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September 23 - Raising Cain

Normally a six walk performance would be reason for a pitcher to be criticized. Not
when that performance came from 20-year-old phenom Matt Cain. The Giants
right-hander threw a complete game shutout on September 9th against the Cubs,
but observers were impressed with his ability to keep his team in the ballgame
despite control problems in his last start against the Padres. Tonight, he will face
former Giant Livan Hernandez in Washington as San Francisco clings to their
slim hopes in the National League West.

Cain went 6 innings against San Diego giving up 2 runs, both earned, on 3 hits
with the ugly walk total. Cain didn’t show good command but his composure
stood out to Padres broadcaster Mark Grant.

“I was very impressed with the way he handled himself out there on the mound,” said Grant. “Despite
all the walks his kept his team in the game and kept battling.”

Grant can speak from experience about Cain as the two have similar stories about their early careers
in the big leagues. Grant was the Giants 1st round pick in 1981 out of high school while Cain was
also a prep 1st rounder in 2002. Grant shot up the minor league ladder and made his Major League
debut on April 27, 1984 as a 20 year old. Cain has also moved quickly through the system and
became the first 20 year old to start for the Giants since Grant in 1984.

Grant saw some similarities between himself and the new Giants phenom, but some of the
differences are what could lead to Cain having a more successful big league career.

“I think I had a better fastball when I came up but he has better mechanics,” said Grant. “I only had a
fastball and a curve when I came up but he has more of a repertoire than I did.”

On Wednesday, Cain only showed glimpses of that repertoire relying almost solely on a mid-90’s
fastball to limit the Padres. Over 80% of the pitches he threw were heaters. He only flashed his
breaking pitches occasionally when ahead in the count but those breaking pitches could hold the key
to his future success.

“He already had a good fastball,” said Grant. “If he can develop a breaking pitch that he can throw on
any count and a change-up, then he could be really dangerous.”

Despite the struggles that Cain had in that start, former Major League pitcher Bob Scanlan took a lot
of positives from the start.

“For a 20 year old kid, he’s way ahead of the curve,” said Scanlan. “For the Giants, he’ll be a power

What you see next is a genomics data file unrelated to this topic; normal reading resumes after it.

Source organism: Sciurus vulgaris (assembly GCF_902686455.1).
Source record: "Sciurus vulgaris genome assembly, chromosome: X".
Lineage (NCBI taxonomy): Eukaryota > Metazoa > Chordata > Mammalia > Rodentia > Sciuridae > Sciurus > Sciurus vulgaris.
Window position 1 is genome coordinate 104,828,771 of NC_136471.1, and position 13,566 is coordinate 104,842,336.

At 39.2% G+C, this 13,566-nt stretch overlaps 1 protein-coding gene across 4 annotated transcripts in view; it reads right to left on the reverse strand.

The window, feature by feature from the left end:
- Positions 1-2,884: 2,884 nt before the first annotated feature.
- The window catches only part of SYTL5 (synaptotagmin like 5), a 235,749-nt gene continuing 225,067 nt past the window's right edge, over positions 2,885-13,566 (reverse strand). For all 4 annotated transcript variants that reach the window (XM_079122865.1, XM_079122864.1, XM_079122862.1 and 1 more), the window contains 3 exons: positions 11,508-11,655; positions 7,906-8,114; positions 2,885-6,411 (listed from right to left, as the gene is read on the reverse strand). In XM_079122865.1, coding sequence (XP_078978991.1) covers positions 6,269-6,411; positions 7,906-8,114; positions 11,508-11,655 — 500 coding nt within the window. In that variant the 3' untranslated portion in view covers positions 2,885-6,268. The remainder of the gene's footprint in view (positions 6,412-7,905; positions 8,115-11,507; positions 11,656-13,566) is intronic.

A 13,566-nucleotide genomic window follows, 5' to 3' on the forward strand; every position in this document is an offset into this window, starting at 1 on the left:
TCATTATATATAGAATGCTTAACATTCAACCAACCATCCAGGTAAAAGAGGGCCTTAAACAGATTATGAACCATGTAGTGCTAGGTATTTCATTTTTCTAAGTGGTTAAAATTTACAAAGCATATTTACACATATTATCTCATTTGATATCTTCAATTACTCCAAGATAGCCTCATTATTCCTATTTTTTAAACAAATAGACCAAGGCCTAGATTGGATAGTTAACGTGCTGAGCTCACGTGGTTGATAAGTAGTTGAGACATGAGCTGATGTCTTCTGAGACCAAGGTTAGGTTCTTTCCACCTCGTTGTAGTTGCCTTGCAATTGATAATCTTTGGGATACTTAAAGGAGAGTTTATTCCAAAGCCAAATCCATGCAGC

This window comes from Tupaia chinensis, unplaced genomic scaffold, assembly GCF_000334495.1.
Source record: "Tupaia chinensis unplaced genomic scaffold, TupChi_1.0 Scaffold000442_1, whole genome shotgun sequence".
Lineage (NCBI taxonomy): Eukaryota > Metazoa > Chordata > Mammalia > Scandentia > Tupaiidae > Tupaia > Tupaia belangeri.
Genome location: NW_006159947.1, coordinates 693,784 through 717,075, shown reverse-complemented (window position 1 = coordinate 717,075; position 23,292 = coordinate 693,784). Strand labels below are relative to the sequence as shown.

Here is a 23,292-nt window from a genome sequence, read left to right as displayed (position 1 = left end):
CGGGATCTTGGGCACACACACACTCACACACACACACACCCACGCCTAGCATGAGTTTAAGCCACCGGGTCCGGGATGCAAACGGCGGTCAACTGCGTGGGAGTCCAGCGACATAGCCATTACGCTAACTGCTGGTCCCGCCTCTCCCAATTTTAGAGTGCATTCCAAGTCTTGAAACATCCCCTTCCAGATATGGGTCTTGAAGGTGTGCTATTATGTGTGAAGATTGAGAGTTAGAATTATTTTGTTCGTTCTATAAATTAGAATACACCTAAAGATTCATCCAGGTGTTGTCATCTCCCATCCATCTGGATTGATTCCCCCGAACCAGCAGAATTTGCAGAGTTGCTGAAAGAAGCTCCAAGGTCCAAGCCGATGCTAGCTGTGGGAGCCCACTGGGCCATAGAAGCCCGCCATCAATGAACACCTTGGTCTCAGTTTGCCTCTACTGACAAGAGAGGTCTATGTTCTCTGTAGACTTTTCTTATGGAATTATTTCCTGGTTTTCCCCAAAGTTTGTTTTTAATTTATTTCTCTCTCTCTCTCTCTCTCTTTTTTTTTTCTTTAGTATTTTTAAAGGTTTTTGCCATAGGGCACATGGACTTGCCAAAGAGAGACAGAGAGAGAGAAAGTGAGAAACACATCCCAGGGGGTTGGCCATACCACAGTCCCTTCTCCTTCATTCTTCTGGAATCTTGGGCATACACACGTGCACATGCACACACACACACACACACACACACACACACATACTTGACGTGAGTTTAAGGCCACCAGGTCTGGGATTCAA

righty that will be a nice contrast to lefty Noah Lowry in the rotation.”

Scanlan echoed Grant’s sentiments about Cain’s composure and pointed to a jam in the 6th inning
as an example.
With runners on 1st and 3rd and 1 out, Cain was left in to pitch to pinch hitter Mark Sweeney. While
this might not seem significant, Felipe Alou called on his bullpen the most times in the National
League last year but stuck with the rookie to get out of the inning.
“You could tell that Felipe Alou has confidence in him by leaving him in the game with runners on
base in the 6th inning.”

Even with the way Cain has won over those who have seen him throw, his first few starts have been
overshadowed by the debut of another phenom. Seattle’s 19-year old right hander Felix Hernandez
has burst onto the scene, drawing comparisons to Dwight Gooden in terms of the way he’s
dominated hitters at a young age.

Scanlan has had a chance to see both pitchers throw and agrees that Hernandez is worthy of the
hype.

“I saw him throw last year when he was in A-ball with Inland Empire pitching against Lake Elsinore,”
said Scanlan. “His stuff was electric. I asked their pitching coach was Hernandez was doing there
and was told ‘He won’t be here for long.’”

As the walks in Cain’s last start suggest, command is what separates the two young right-handers.

“Hernandez’s ability to control the ball down in the strike zone is what makes him better right now,”
said Scanlan. “Cain didn’t keep the ball down consistently in this last start. The more he keeps the
ball down when he wants to, the better he’ll be. When he is able to keep the ball down in the zone
early and then go up in the zone to get outs, he’ll be tough.”

Both pitchers are slated for big things in their career as they were the two highest rated pitchers in
Baseball America’s Top 100 to make their Major League debut’s this year. Cain was the 13th ranked
prospect while Hernandez checked as the second best behind Twins catcher Joe Mauer.

Still, the Giants are happy to have Cain as the start to his big league career has been very impressive.
In his first four major league starts, he has allowed only 11 hits in 27 innings of work and has posted
an ERA of 2.00.

At 20 years old, he has time to work on the things that can make him a great pitcher like developing
his breaking pitches, keeping the ball down in the zone and learning to add and subtract on his
fastball.

At such a young age, observers are more impressed with his strengths than his weaknesses at this
point, excited to speculate about what his future could hold.

“He’s pitching in the big leagues already,” said Scanlan. “At 20 years old, he’s where most guys hope
they are at 27.”